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No such thing as secrets

Posted 22/06/2010 by roses

I came across a really interesting story earlier this week. I'd like to tell you about it, however, the researcher who told me about it later advised that one of the sponsor companies didn't want to disclose the information at this point in time. As a reporter, I should – and legally could – probably run with it anyway. But despite the reputation of the general press, not all of us in the scientific press are always quite so ruthless. And besides, many of the researchers we write about are also our readers – and authors. It wouldn't do to alienate too much of our readership.

Don't assume, however, that if you tell a journalist a story that it won't get published if you or one of your collaborators subsequently decides they'd rather not have told us that information. A letter to the editor in recent weeks alerted us to an – undisclosed – story in recent issues of C&I that gave away rather more details about an unnamed, and as yet uncommercialised, technology, than the also unnamed company concerned would rather we knew. Too late for retractions now; as the article has already appeared the company would probably rather we did not refer you to.

Most major companies, you might assume, would have mandatory media training courses for all their employees. Rule number one: don't talk to a journalist about anything unless you know you have clearance to do so. Smaller companies and their academic collaborators are equally vulnerable and should be given the same basic training. In fairness, most researchers probably do have training; maybe often it's just so long ago that they've forgotten the rules. Or maybe many of us journalists are just too friendly – or the researchers too eager to enthuse about their new and startling results.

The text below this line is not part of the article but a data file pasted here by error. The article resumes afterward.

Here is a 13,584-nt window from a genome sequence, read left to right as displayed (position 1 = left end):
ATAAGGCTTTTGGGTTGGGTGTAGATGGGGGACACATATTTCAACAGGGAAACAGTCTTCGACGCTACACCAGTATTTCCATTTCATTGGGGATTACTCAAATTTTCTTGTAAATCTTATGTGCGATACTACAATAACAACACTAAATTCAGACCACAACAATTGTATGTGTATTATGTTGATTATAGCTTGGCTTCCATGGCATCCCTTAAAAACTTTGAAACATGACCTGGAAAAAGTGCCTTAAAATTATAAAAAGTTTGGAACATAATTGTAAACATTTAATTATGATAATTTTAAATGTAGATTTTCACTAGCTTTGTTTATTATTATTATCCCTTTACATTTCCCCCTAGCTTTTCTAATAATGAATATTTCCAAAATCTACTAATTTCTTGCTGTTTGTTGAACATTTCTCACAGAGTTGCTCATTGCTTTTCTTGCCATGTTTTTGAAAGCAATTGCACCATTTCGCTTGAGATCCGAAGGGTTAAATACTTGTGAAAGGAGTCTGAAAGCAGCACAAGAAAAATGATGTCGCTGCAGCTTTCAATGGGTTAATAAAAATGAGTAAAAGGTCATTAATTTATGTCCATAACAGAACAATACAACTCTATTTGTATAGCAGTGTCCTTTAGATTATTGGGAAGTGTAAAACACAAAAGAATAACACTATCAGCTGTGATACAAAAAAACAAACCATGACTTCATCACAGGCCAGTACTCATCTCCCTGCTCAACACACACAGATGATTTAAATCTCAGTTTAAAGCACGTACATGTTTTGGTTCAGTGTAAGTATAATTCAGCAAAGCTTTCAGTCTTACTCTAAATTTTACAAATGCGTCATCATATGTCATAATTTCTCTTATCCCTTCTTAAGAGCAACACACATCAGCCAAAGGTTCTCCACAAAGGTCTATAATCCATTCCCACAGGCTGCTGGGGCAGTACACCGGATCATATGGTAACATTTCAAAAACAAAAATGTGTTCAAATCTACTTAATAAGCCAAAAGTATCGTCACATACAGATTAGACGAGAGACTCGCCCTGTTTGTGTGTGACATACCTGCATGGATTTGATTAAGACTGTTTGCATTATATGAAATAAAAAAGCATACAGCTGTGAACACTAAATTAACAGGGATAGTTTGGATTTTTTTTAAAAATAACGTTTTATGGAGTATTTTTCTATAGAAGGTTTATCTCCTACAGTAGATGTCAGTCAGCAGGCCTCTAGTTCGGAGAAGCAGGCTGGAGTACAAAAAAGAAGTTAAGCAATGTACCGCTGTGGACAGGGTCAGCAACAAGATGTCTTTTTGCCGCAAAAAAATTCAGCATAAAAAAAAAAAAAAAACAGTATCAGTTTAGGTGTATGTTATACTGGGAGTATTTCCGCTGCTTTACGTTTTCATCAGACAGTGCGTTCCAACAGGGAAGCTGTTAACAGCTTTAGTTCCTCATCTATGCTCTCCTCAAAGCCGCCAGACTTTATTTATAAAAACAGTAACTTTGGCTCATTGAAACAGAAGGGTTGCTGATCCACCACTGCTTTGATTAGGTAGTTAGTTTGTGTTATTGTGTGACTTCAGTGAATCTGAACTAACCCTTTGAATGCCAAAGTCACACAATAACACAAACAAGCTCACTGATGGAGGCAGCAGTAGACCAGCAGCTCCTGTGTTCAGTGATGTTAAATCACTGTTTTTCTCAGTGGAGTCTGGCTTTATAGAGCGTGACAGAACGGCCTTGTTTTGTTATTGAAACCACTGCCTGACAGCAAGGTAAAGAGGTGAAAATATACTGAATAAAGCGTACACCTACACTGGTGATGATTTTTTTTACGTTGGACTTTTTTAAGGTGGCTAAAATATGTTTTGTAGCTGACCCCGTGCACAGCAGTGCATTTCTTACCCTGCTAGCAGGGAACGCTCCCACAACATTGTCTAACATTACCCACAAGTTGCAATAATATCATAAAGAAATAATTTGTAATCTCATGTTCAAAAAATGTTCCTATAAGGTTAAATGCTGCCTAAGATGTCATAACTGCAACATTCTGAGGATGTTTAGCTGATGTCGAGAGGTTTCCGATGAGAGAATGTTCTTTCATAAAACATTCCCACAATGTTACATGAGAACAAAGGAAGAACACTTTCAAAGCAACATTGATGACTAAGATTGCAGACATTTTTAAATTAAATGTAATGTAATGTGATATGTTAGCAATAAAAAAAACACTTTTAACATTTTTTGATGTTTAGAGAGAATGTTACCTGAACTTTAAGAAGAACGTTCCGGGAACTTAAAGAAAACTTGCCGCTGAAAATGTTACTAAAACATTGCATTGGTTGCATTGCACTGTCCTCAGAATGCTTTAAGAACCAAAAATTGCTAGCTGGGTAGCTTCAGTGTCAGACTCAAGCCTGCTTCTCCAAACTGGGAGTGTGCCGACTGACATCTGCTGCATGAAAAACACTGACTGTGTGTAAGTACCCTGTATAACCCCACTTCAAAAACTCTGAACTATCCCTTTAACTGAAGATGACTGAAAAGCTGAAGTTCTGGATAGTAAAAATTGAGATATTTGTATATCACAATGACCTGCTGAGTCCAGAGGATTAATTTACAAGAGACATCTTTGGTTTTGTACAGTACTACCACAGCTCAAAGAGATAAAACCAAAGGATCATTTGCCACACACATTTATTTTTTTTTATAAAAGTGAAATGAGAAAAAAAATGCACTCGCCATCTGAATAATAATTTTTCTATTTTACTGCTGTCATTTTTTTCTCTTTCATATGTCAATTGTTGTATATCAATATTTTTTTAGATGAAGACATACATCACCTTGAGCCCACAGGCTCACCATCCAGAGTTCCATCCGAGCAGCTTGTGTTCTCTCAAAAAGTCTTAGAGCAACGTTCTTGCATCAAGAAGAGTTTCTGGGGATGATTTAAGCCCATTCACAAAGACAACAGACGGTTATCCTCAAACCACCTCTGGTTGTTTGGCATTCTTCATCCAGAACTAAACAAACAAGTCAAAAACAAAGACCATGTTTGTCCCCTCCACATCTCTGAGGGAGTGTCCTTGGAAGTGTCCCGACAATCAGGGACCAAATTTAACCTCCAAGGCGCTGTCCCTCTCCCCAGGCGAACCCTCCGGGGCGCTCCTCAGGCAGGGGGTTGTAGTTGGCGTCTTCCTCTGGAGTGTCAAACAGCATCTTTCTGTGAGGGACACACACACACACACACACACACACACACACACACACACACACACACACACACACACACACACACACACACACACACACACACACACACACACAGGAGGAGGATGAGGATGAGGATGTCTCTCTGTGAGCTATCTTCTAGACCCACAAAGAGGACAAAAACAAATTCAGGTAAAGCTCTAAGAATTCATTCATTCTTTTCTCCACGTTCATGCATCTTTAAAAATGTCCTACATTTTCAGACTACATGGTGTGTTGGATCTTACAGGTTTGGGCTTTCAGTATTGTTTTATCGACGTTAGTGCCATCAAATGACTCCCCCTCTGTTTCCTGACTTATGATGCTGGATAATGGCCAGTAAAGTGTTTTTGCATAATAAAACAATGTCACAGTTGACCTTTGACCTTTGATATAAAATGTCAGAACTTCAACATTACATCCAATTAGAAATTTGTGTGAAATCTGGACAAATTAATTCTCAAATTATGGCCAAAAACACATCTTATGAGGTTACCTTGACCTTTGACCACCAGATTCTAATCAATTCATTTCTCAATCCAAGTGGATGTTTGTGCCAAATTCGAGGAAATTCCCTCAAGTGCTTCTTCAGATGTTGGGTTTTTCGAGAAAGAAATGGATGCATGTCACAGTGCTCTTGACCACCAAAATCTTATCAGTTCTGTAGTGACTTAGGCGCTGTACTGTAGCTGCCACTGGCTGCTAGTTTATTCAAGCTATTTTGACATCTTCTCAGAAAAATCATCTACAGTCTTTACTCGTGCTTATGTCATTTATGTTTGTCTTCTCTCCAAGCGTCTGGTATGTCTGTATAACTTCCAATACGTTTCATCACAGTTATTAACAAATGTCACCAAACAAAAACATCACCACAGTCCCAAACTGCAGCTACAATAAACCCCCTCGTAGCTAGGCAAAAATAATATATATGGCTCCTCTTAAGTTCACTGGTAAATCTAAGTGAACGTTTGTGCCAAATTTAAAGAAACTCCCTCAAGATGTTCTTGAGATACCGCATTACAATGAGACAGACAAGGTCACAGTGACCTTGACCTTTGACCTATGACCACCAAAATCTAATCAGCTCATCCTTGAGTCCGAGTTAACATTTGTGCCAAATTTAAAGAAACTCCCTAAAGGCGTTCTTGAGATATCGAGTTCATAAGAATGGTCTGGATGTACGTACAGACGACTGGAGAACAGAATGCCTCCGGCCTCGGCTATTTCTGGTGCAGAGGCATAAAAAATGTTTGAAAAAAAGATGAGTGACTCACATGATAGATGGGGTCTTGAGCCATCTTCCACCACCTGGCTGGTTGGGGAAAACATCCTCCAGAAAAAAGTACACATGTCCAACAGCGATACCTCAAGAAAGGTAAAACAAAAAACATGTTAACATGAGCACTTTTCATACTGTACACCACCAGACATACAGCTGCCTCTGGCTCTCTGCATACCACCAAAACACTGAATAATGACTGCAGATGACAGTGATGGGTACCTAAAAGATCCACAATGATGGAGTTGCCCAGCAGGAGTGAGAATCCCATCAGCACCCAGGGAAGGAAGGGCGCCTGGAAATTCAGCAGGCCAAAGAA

As a journalist, of course, I really shouldn't be telling anyone all of this. Some of the best stories often appear when you least expect to hear about them – before results have been formally accepted for publication or a patent is granted. In the case of the latter, beware – anything you tell anyone will almost automatically invalidate your application. In the modern internet age, it's becoming ever harder to find new stories that haven't already appeared everywhere else – especially working on a fortnightly magazine. So forget everything I've just said. Now what was it you wanted to tell me about…

Cath O'Driscoll – Deputy Editor

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    24/04/2012 03:45

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